Breakfast is a great time to read. Well, at least that’s what I thought as a child
"There has never been a sadness that can’t be cured by breakfast food." ~ Ron Swanson, Parks and Recreation
Breakfast is a great time to read. Well, at least that’s what I thought as a child. Even during the "most important meal of the day," I was reading. I loved to read, an attribute I inherited from both my parents, who raised my sister and me with trips to the St. Joe library and used book stores, as well as a perpetual subscription to Southern Living magazine. Believe it or not, I often chose the cereal mom bought for the week based upon what was on the box to read as I ate; sometimes it was Life, sometimes Raisin Bran, sometimes Golden Grahams. As I enjoyed my bowl of breakfast each school morning, I would read the riddles, jokes and even nutrition facts on the boxes of cereal.
Even now, I find breakfast a gentle way to start the day. I still enjoy the occasional bowl of cereal, but I prefer to cook something warm when time allows. Breakfast can be a time for slowing down to create something for the family, and then sitting down to quietly enjoy the meal together. At least on the weekend, that is. Weekdays lend themselves to those quick bowls of grits, oatmeal, or cereal, as in my house growing up. Weekdays are more often rushed, as household members tend to eat absent-mindedly, already thinking about work or school plans for the day. I guess that's why they keep the number of words on the cereal boxes at a minimum; no time for lengthy reading material when Mrs. Brownell's bus is expected at the corner at 7:15 a.m.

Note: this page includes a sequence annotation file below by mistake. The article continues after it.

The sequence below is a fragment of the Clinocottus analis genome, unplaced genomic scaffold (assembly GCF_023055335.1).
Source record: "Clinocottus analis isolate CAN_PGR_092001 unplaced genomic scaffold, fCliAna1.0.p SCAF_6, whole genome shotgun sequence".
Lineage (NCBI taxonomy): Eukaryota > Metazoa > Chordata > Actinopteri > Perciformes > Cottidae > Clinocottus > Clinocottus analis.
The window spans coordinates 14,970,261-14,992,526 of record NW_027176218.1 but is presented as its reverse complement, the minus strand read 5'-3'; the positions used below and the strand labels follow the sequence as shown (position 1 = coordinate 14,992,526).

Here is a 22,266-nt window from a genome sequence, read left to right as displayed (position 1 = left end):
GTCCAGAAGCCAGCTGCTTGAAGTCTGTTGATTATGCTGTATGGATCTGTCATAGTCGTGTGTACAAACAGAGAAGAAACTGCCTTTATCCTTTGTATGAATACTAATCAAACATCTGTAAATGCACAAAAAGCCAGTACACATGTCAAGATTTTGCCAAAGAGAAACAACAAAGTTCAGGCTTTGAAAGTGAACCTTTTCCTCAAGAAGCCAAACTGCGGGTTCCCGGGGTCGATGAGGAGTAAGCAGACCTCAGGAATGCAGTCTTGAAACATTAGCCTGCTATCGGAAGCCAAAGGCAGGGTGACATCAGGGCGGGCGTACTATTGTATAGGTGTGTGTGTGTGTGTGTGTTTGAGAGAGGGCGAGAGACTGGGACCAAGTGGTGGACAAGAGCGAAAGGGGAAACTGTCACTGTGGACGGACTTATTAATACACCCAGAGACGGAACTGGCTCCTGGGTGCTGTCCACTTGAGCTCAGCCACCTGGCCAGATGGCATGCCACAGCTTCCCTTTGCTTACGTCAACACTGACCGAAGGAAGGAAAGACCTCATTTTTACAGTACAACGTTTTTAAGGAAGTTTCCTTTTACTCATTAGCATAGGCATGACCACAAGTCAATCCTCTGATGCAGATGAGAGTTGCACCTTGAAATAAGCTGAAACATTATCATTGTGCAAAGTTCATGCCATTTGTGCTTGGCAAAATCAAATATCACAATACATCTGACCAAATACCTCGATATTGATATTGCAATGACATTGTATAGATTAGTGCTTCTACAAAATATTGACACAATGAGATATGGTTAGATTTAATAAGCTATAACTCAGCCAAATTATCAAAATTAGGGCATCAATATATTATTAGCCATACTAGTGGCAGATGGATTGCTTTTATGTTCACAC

Weekend breakfasts are better. In my house, when my three sons were young and I had to keep those perpetually empty stomachs filled, pancakes were a great way to do that, and they requested them often. I have numerous recipes for great pancakes as a result. I’ve made pumpkin pie pancakes, apple pie pancakes, banana pancakes, and of course, the classic blueberry pancakes. Sometimes if I had no fruit on hand, I’d simply make a batch of plain, fluffy buttermilk pancakes, and the boys would dive in just as happily, as long as there was butter and warm syrup.
I loved those mornings when my three little boys would wake up, pad barefoot into the living room, grab an afghan and curl up on the couch to watch cartoons. When I heard them stirring, i’d pull out the skillets and in one, begin frying some bacon, and in the second, I’d begin melting butter in preparation for cooking the pancakes. It only took a whiff of the aroma of bacon and the scent of blueberry syrup simmering on the stove to entice them off the couch and into the kitchen. They would begin cutting into their stacks of pancakes, and I’d continue pouring them on the pan and then putting them onto a warm platter, because as soon as their plates were empty, they’d come back for more!